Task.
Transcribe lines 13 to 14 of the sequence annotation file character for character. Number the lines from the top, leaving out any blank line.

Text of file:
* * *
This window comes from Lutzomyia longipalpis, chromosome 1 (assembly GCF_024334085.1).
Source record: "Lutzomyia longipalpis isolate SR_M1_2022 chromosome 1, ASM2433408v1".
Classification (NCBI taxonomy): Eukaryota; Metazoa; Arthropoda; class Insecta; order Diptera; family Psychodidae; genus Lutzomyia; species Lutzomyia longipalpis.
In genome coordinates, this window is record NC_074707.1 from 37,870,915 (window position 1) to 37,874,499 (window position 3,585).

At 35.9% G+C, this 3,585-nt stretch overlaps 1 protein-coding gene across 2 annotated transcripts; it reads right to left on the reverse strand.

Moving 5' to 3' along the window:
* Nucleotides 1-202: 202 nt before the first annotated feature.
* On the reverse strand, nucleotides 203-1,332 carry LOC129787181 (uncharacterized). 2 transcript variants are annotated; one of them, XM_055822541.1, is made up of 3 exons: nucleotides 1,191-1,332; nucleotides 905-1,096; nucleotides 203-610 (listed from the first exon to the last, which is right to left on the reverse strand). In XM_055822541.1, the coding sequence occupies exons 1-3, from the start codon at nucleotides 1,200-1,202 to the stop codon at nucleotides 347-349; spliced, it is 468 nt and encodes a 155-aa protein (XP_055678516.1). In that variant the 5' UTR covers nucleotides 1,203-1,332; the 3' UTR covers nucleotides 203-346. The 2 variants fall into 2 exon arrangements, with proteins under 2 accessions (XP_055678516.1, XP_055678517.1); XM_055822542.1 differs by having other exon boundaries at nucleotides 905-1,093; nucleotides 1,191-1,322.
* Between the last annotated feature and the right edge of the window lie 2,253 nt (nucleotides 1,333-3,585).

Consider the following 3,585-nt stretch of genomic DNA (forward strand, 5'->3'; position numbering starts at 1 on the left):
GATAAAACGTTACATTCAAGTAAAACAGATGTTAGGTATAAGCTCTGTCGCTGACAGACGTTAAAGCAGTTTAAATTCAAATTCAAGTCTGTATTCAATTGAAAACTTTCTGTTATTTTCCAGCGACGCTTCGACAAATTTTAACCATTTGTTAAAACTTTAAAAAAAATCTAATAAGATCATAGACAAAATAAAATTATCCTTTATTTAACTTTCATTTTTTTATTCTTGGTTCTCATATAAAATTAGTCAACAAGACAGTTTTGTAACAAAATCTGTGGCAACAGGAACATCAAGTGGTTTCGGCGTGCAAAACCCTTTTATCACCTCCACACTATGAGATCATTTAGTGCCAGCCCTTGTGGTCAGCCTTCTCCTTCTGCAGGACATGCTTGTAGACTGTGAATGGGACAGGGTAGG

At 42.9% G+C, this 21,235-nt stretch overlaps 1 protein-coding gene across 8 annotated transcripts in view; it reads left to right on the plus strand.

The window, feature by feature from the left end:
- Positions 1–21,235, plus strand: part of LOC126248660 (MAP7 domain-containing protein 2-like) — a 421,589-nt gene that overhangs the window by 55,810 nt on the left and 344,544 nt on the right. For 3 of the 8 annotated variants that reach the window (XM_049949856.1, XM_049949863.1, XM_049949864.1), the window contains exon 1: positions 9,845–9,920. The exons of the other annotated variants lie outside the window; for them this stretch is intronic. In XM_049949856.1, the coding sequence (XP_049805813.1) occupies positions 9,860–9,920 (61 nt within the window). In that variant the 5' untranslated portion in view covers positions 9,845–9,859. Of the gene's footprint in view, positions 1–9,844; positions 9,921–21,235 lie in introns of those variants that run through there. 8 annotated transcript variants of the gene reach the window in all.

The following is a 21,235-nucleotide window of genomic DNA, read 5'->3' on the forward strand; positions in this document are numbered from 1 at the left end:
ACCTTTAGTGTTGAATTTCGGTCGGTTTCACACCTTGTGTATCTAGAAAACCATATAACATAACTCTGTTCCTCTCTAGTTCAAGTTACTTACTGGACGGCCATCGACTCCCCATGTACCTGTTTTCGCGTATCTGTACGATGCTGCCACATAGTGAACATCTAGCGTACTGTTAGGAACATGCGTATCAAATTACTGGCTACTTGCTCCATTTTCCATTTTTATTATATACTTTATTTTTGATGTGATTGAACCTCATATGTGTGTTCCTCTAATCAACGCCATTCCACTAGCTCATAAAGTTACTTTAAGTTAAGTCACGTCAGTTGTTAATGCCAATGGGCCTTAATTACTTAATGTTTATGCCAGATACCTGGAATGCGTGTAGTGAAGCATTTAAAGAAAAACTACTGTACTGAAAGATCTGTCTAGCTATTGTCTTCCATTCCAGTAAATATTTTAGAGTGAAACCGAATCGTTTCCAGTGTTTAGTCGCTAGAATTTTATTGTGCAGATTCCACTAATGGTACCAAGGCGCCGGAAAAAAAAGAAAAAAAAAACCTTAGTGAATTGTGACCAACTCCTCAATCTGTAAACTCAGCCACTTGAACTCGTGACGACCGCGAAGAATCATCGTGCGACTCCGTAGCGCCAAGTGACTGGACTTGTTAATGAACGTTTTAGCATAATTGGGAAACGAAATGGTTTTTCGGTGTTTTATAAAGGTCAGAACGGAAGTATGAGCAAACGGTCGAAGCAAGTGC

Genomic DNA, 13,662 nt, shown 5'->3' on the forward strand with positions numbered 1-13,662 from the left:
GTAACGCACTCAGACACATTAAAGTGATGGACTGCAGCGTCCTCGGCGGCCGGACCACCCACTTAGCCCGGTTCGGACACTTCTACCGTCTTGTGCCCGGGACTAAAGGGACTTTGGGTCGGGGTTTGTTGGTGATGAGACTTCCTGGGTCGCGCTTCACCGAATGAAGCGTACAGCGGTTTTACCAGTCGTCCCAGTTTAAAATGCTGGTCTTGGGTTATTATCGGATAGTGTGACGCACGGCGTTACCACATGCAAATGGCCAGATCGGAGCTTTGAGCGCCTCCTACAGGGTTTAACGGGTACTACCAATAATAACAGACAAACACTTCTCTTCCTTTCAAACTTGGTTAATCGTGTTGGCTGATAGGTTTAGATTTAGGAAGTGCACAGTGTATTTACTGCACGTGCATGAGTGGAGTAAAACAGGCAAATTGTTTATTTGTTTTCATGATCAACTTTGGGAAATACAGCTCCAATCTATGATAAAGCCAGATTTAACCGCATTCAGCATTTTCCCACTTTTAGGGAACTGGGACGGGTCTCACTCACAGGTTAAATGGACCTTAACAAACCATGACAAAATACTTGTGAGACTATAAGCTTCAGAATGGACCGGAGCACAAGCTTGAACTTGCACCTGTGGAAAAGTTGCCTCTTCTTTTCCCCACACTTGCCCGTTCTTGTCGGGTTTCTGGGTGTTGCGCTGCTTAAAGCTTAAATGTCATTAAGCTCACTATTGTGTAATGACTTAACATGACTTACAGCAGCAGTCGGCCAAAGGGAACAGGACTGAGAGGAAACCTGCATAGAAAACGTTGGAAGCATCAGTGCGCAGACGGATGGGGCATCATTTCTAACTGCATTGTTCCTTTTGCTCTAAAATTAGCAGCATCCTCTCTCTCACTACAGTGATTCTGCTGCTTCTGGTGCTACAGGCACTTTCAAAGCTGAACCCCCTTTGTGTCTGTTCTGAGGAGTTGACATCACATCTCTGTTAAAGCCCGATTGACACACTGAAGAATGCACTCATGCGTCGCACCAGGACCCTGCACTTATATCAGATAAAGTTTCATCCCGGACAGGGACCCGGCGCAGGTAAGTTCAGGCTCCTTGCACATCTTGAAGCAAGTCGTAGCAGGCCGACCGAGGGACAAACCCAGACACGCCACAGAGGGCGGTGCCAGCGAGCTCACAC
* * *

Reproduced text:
The window, feature by feature from the left end:
- Positions 1–21,235, plus strand: part of LOC126248660 (MAP7 domain-containing protein 2-like) — a 421,589-nt gene that overhangs the window by 55,810 nt on the left and 344,544 nt on the right. For 3 of the 8 annotated variants that reach the window (XM_049949856.1, XM_049949863.1, XM_049949864.1), the window contains exon 1: positions 9,845–9,920. The exons of the other annotated variants lie outside the window; for them this stretch is intronic. In XM_049949856.1, the coding sequence (XP_049805813.1) occupies positions 9,860–9,920 (61 nt within the window). In that variant the 5' untranslated portion in view covers positions 9,845–9,859. Of the gene's footprint in view, positions 1–9,844; positions 9,921–21,235 lie in introns of those variants that run through there. 8 annotated transcript variants of the gene reach the window in all.